Still Forms on Foxfield

Still Forms on Foxfield

by Joan Slonczewski

Paperback(Mass Market Paperback)

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Product Details

ISBN-13: 9780380753284
Publisher: HarperCollins Publishers
Publication date: 12/01/1988
Pages: 224

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Still Forms on Foxfield 3 out of 5 based on 0 ratings. 2 reviews.
psybre on LibraryThing More than 1 year ago
Still Forms on Foxfield is this author's first published novel, and it shows. Although the alien world's chemistry, biology and physics are solid and interesting to read, the staccato and stilted dialog and pace suffered in this novel for what seems like an infodump about the Religious Society of Friends (Quakers) and an extrapolation of their rituals, beliefs, social values and other philosophies in the light of space colonization.This reader spent some of his formative years in the Quaker community. I am versed in their religious views, and have lived in communities designed to abide by consensus, and so the actions of the characters as the plot moved forward seemed to me telegraphed and unsurprising. Perhaps fascinating to someone unfamiliar with Quaker practice, a constant reiteration of "what the light tells them to do" became tedious to me.Outside my subjective difficulties with the novel, the science fiction regarding the indigenous life forms' and their involvement with the colonists, is very good, and shows promise. I can recommend this book for hard science fiction lovers who aren't particular to dialog or plot and like reading speculative fiction just for the ideas. My mother has borrowed the book to read, so perhaps she'll share her views and this review will become more balanced.Two out of five stars.2008-11-04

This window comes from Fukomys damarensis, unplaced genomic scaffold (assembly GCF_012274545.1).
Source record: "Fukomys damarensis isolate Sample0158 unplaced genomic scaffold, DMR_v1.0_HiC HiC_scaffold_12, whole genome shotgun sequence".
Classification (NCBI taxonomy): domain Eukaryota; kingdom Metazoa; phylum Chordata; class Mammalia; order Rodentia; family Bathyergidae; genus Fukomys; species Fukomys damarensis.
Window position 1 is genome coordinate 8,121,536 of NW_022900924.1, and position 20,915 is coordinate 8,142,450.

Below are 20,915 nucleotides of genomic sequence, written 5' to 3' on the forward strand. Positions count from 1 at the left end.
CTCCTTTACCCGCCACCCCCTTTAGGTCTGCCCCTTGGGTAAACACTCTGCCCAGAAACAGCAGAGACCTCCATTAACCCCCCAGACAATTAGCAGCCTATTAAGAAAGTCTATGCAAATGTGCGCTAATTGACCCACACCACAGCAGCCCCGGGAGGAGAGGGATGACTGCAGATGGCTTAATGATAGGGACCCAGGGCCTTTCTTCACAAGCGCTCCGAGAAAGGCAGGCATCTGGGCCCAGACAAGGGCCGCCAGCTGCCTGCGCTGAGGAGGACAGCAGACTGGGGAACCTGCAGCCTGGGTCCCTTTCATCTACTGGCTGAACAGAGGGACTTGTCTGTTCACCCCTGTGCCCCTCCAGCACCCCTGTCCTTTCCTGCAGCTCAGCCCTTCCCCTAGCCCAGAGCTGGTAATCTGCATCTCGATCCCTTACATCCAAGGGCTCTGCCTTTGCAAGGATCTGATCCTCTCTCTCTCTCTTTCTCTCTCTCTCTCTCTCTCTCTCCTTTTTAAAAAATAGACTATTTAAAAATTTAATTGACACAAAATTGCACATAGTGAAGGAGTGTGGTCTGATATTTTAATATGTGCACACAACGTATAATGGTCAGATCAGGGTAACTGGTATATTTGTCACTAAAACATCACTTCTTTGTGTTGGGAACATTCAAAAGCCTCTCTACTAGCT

tursach_anam on LibraryThing More than 1 year ago
I actually really liked this book. However, Slonczewski has written a couple of my favorite books, so I'm biased. I agree that this book didn't live up to its potential. There were some great ideas waiting to be developed that didn't happen, which was a shame. However, I enjoyed reading it and every time I put it down I was looking forward to reading the next part. I think the key concepts of the novel were - the pluses and minuses of a system that tries to impose equality based on majority rule (UNI government), the beliefs and doubts of a religious person as viewed through Quaker eyes, a cursory view of how technology might develop and benefit us in the future, and an intriguing yet undeveloped view of an unlikely alien life form. So, there's lots there - it just wasn't fleshed out as fully as I'd have liked.